First responders remember former colleague at National EMS Week ceremony

Published 1:34 pm Thursday, May 23, 2019

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Many of the community’s first responders assembled at Crisp County Emergency Management Services’ headquarters on Wednesday to recognize National Emergency Medical Services Week and memorialize one of their own.

Marty Trail worked with Crisp County EMS from 2011 until his death in November of 2017 at the age of 53. A commemorative stone in his honor was placed at the base of the EMS center’s flagpole and a portrait unveiled as public safety officials, Crisp Regional Hospital staff and administrators, and Trail’s family members gathered to remember the beloved member of the community.

Crisp EMS Director David Edwards described Trail as not just an ideal co-worker but as an all-around excellent human being.

“Marty was the epitome of a caring individual and an absolute great guy. He was such a positive person, and he was the kind of person who treated everybody as if they were family,” Edwards said. “He was always willing to help anyone and everyone. All of us on the staff loved him and we knew he loved us.”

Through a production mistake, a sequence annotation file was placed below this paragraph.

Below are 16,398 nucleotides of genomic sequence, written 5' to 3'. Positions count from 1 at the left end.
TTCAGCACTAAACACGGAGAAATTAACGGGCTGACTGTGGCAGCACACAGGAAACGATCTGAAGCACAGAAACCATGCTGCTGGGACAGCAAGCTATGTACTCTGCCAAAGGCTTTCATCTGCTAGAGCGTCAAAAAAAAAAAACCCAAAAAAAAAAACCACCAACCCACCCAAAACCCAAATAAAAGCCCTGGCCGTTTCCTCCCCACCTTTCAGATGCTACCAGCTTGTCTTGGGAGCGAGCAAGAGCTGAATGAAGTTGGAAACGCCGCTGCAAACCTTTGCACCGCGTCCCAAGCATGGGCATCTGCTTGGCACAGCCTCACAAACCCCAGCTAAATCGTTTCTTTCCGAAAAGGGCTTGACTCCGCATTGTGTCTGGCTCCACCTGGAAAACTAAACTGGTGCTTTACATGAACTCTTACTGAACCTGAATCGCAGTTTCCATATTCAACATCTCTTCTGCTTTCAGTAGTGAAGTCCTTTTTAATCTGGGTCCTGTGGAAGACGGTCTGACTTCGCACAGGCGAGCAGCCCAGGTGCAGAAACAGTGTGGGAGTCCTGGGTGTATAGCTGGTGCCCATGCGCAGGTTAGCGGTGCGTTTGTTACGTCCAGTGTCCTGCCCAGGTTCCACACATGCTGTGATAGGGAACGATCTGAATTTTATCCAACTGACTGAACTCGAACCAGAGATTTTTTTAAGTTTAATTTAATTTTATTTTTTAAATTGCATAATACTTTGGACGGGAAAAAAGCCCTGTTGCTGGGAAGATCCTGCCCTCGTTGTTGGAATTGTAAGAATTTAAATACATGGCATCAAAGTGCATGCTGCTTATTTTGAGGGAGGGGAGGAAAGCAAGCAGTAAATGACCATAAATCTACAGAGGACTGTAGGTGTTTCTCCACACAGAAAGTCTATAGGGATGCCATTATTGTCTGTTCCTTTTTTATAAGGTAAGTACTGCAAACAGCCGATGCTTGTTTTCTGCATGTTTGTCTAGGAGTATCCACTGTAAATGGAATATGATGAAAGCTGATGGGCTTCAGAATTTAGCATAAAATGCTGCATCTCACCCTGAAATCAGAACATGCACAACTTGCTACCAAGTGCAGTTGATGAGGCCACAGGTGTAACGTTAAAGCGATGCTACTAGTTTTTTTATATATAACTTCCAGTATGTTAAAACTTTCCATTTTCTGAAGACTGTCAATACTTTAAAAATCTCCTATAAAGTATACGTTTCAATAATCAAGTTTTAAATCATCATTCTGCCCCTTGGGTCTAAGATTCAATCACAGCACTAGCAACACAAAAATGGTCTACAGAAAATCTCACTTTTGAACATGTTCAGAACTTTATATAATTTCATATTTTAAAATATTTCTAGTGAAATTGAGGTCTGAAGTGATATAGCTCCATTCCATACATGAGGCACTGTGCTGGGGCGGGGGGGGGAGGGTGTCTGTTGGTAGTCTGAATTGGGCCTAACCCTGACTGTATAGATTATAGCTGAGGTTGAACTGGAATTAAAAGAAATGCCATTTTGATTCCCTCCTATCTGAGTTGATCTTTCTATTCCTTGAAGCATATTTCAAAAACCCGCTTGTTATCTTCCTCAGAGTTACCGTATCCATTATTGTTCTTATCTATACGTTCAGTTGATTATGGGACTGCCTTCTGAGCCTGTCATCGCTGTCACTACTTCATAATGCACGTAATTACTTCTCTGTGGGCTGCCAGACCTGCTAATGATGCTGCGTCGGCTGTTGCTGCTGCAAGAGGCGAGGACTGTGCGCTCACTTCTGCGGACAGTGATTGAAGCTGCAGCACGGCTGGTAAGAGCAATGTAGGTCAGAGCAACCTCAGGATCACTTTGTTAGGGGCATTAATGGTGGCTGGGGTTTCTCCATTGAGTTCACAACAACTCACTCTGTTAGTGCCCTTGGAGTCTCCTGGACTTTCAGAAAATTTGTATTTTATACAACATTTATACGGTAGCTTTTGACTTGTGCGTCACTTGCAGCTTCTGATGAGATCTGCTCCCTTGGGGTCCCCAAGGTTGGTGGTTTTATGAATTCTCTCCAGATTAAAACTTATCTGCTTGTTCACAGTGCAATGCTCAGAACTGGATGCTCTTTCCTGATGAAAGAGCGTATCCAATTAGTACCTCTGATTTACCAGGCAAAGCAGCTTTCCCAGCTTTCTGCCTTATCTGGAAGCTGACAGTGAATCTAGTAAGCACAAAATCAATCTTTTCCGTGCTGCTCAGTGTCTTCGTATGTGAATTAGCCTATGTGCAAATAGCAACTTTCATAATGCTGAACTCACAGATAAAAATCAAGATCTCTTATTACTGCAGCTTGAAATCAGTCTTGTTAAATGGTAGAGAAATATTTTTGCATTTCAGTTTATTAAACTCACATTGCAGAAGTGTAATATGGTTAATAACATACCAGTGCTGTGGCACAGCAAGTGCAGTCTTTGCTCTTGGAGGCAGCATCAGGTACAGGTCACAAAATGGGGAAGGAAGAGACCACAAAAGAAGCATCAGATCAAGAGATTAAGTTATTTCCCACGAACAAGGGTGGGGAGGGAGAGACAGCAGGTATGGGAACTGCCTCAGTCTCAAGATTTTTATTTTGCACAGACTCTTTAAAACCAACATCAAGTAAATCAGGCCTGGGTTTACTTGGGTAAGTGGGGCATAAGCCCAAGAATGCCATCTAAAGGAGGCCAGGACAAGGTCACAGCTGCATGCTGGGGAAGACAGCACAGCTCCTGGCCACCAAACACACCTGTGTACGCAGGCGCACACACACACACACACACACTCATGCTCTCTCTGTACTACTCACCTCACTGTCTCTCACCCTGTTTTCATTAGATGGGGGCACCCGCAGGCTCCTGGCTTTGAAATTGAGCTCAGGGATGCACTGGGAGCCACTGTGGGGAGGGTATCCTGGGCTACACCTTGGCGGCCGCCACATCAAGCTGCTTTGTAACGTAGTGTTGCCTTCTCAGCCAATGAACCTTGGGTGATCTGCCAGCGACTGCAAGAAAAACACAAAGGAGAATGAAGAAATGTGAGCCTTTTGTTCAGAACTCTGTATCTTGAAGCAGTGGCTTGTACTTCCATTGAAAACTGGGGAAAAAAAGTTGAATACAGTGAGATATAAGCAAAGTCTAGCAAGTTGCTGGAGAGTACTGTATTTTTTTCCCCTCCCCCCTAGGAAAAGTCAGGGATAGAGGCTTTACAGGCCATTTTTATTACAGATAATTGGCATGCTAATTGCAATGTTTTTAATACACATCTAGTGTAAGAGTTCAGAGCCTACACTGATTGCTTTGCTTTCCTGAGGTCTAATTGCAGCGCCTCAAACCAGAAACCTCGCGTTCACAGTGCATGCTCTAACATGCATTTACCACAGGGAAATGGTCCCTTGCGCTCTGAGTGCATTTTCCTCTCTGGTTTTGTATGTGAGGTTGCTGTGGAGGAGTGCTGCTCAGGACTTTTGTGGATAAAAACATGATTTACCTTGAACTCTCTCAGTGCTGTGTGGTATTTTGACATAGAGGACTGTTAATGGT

Crisp County Sheriff Billy Hancock likewise expressed an appreciation for Trail’s devotion and attitude, noting that it was not uncommon for Trail to provide for strangers out of his own pocket.

Hancock also noted that EMS first responders, along with all those who work in public safety, share a bond that comes from putting others before one’s self, as Trail did.

“You are in the business of responding to the toughest situations this community can throw at you, and you do it well,” Hancock told the EMS personnel in attendance. “I’m grateful for the job all of you do for us.”

Hancock went on to discuss the notion of gratitude, citing the first verse of the 136th Psalm: “O give thanks unto the Lord; for he is good; for his mercy endureth forever.”

Shortly thereafter, EMS Assistant Director Jerome Outlaw led the crowd in a moment of silence. Perhaps fittingly, a dispatch calling for EMS to respond to a person in respiratory distress at a local motel came over the radio in the midst of it.

Trail’s former colleagues sprang into action without hesitation.